ByRyan Gormanand James Nye

PUBLISHED: 15:36 GMT, 25 March 2014 | UPDATED: 02:15 GMT, 26 March 2014

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The death toll in the massive landslide that hit in Washington state on Saturday has risen to 24 - with dozens more still missing.

Washington state officials say searchers found 10 more bodies in the debris of a massive landslide, raising the number of people who died in the disaster to 24.

Snohomish County District 21 Fire Chief Travis Hots announced the fatalities Tuesday evening after residents from the nearby logging town of Darrington spent the day helping rescue crews scour the muck for any sign of survivors.

The grim discoveries came three days after the collapse of a rain-soaked hillside about 55 miles north of Seattle.

Searchers had warned they were likely to find more bodies in the debris field, which covered a neighborhood of 49 structures. Authorities believe at least 25 were full-time residences.

This news comes as before and after images of the colossal landslide in Oso, Washington, reveal the shocking scale of devastation which wiped out 100 homes, killing 14 and leaving 176 people unaccounted for.

More than one mile of rain-soaked hillside collapsed onto the remote town, which is just five square miles in size, at 11am on Saturday.

Three days on, hundreds of rescue workers with dogs, aircraft and sonar equipment remain scouring the wreckage for survivors in the slide which has swamped a fifth of Oso's land.

But amidst the devastation, experts have revealed they predicted this would happen in 1999.

SCROLL DOWN FOR VIDEO

Set side by side, the two images show how the one-mile stretch of land looked before the disaster this weekend which saw more than 176 go missing and killed 14

Sheer scale: The shocking difference caused by the massive mudslide is shown in these before and after aerial photos

The impacted area: A massive mudslide occurred in rural Snohomish County about 55 miles north of Seattle, Washington state, on Saturday morning

Hit like a bulldozer: Houses and other structures are shown flooded by the backed-up Stillaguamish River up-river from the massive mudslide that killed at least eight people on Saturday and left dozens missing

The main road, State Route 530, is now completely cut off as it is submerged in water. Rescue teams have parked as close to the edge as possible to look for survivors

The collapse swamped a fifth of the town, crushing more than 100 homes and leaving dozens of school pupils unaccounted for

In a report filed with the US Army Corps of Engineers, geologists warned of 'the potential for a large catastrophic failure' 15 years ago.

'We've known it would happen at some point, we just didn't know when,' co-author Daniel Miller told The Seattle Times.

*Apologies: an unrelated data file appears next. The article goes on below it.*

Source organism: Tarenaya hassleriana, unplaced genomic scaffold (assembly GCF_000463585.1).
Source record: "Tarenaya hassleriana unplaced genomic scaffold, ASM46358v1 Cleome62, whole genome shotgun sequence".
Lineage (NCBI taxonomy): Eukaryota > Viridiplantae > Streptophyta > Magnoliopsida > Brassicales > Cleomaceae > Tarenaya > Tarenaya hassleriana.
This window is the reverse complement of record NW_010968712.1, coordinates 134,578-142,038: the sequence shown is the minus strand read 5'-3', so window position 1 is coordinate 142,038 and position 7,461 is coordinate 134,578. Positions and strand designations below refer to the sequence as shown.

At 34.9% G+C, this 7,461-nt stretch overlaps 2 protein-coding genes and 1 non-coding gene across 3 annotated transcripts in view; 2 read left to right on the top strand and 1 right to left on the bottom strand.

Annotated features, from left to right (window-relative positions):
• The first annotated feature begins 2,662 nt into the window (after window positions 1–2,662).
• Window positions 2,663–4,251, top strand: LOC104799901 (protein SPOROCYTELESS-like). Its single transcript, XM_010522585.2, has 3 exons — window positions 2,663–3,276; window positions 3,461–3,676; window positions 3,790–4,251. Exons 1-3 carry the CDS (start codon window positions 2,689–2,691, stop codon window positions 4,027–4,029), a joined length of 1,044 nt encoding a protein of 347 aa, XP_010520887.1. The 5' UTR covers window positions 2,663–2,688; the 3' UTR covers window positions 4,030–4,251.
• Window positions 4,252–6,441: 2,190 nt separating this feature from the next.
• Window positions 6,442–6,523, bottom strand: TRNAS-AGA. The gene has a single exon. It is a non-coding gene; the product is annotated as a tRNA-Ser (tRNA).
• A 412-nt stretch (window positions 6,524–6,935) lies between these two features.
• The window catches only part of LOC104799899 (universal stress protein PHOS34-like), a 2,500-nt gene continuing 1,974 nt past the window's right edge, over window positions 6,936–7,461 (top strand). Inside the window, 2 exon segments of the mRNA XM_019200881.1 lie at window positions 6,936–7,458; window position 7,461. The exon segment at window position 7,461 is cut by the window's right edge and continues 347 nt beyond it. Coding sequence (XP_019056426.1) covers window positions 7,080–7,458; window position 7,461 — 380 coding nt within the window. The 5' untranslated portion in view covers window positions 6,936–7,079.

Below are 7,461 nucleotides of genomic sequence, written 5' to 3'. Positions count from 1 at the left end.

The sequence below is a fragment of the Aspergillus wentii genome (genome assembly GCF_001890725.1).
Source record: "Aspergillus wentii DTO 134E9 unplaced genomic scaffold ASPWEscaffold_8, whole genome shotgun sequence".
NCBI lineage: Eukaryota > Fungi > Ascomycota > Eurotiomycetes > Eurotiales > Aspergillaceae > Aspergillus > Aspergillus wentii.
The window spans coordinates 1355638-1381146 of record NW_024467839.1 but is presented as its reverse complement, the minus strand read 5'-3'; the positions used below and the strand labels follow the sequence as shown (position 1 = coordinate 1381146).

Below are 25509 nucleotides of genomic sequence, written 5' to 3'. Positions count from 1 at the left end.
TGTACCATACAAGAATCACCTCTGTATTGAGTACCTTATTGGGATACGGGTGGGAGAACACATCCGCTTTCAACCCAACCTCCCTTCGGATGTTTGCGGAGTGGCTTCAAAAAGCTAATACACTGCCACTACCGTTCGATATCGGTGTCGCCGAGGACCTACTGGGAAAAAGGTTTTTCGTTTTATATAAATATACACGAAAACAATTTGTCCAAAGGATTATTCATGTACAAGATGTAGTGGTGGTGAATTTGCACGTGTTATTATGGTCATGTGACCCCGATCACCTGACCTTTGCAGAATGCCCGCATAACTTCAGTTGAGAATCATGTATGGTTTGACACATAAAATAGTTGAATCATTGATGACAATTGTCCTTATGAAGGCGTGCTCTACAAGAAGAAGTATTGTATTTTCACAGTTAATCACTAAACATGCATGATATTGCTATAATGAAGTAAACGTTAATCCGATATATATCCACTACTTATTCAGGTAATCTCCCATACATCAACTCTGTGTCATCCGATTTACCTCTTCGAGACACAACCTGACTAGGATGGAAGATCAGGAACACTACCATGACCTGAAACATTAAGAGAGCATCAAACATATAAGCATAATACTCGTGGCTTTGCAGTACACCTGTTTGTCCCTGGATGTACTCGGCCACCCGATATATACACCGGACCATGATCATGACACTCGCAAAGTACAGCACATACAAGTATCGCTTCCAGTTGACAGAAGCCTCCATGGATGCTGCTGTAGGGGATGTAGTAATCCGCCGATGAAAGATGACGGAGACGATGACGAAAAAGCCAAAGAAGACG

Geological reports warning the hill is in imminent danger of collapse date back to the 1950s.

But the alerts, issued by experts every ten years, went unnoticed.

And in a press conference following Saturday's slide, the head of Snohomish County's Department of Emergency Management, John Pennington, said 'it was considered very safe'.

Mr Miller said he was shocked to see houses being built around the danger zone weeks after a slide in 2006.

The slide, which was thought to be caused by heavy rain, formed a new channel along the cliff-side, but carpenters immediately set to work erecting homes along it.

'Frankly I was shocked that the county permitted any building from across the river,' Mr Miller told the paper.

Today, half a week after the latest slide, rescue workers are using chain saws and their bare hands to dig through the mangled wreckage, as an increasing number of residents report missing loved-ones.

And further rain over the next few days is expected to hamper recovery efforts.

On Monday morning the death toll stood at eight, but last night a further six bodies were found.

The tragic discovery was announced via Twitter hours after emergency management officials expressed doubt anyone else would be plucked alive from the muck that engulfed dozens of homes.

Snohomish County Emergency Management Director John Pennington said the number of people unaccounted for had ballooned from 18 to 176 - and The County Fire District 21 Chief Travis Hots told reporters that 'the situation is very grim' - but emphasized that many of those names could be duplicates.

Scarred: An aerial view shows a huge volume of earth missing from the side of a hill facing Stillaguamish River

Trees lie flat across the ground between Darrington and Arlington, Washington, after the disaster

The river's banks have collapsed and water is flooding after mud piled in from a hillside on Saturday, and remains the same today

This aerial shot was taken by Governor Jay Inslee as he helicoptered around the site while rescue workers search for survivors